From the NASA Science page “Lagrange points are positions in space where objects sent there tend to stay put. At Lagrange points, the gravitational pull of two large masses precisely equals the centripetal force required for a small object to move with them. These points in space can be used by spacecraft to reduce fuel consumption needed to remain in position.”
The Earth/Moon and Earth/Sun systems have such points. Recently, the James Webb Telescope has made it’s way to the L2 position of the Earth/Sun system.
In the case of Mars, there are two stable points of interest. These are the L4 and L5 positions. These positions lead and trail Mars by 60 degrees respectively, as shown in the diagram below.
There are some asteroids in the L4 and L5 positions. In L4, there is “1999 UJ7”. More information here: https://en.wikipedia.org/wiki/(121514)_1999_UJ7 In the L5 position there are three asteroids. Information on them can be found here: 5261 Eureka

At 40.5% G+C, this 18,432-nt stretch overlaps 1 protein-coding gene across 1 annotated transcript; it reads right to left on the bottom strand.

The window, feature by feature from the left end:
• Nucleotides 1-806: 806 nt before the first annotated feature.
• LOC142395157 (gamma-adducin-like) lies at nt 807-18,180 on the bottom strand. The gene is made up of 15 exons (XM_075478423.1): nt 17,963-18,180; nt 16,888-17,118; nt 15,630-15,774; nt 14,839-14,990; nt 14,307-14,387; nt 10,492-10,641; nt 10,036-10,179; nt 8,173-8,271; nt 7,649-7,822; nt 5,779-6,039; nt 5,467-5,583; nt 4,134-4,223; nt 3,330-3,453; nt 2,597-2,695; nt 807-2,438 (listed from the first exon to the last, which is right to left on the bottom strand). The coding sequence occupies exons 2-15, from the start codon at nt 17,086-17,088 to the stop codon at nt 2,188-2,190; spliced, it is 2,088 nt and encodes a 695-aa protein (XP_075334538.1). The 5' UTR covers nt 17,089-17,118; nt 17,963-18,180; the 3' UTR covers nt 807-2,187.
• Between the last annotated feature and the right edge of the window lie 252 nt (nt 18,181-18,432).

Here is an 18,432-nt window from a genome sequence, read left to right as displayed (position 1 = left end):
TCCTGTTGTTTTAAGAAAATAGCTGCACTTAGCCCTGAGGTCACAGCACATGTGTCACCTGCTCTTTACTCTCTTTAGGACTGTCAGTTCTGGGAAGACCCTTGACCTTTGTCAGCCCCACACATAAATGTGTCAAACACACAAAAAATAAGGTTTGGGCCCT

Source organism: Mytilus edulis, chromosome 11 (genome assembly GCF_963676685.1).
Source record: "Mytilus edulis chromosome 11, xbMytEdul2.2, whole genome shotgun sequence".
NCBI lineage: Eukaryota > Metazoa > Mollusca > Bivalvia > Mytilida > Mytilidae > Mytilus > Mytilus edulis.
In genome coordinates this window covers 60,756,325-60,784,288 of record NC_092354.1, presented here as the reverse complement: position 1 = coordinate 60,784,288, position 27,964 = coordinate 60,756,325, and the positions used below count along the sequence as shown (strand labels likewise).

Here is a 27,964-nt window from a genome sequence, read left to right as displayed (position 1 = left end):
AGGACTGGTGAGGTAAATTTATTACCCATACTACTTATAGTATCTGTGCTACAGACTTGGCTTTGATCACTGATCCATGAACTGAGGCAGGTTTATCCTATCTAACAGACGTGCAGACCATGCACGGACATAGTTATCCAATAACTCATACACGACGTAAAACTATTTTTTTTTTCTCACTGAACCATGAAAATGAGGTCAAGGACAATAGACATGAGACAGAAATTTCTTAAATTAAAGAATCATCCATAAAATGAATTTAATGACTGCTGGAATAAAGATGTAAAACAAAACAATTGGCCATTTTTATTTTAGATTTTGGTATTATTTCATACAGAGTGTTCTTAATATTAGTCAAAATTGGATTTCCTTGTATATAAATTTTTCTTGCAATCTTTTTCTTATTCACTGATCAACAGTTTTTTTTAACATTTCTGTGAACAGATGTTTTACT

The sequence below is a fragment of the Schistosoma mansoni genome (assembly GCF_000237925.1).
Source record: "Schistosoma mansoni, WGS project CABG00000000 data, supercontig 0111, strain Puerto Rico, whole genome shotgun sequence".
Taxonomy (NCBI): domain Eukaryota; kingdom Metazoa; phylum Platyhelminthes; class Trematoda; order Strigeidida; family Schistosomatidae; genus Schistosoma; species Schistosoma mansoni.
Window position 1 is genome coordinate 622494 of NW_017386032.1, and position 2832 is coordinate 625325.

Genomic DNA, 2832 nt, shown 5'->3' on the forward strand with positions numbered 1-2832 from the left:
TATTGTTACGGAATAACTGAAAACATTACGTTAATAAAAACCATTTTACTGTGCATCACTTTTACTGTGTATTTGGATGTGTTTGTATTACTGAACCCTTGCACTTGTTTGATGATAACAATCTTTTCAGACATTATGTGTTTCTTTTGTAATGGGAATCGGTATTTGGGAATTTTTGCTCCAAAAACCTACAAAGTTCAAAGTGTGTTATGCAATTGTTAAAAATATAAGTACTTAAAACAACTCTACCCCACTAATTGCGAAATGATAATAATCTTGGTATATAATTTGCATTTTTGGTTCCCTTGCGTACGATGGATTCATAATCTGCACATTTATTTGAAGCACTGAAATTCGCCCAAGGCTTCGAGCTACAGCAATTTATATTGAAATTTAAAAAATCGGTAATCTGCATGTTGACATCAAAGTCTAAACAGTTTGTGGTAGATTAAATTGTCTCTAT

If a relay satellite were placed at these points, they could communicate with both Mars and the Earth more reliably with minimal blackouts. Even when Earth is on the opposite site of the Sun from Mars, the L4 and L5 relays could connect to the Mars probes.
The L1 and L2 are less stable points, though perhaps they could be exploited as well.
For the Mars Balloon Mission, earlier launch of relay satellites to the L4 and L5 could help to ensure that the data was transmitted regardless of orbital position.
NASA is currently investigating the use of laser based systems for communication. Such systems would allow for increased bandwidth as well as decreased power usage. More can be found here: LCRD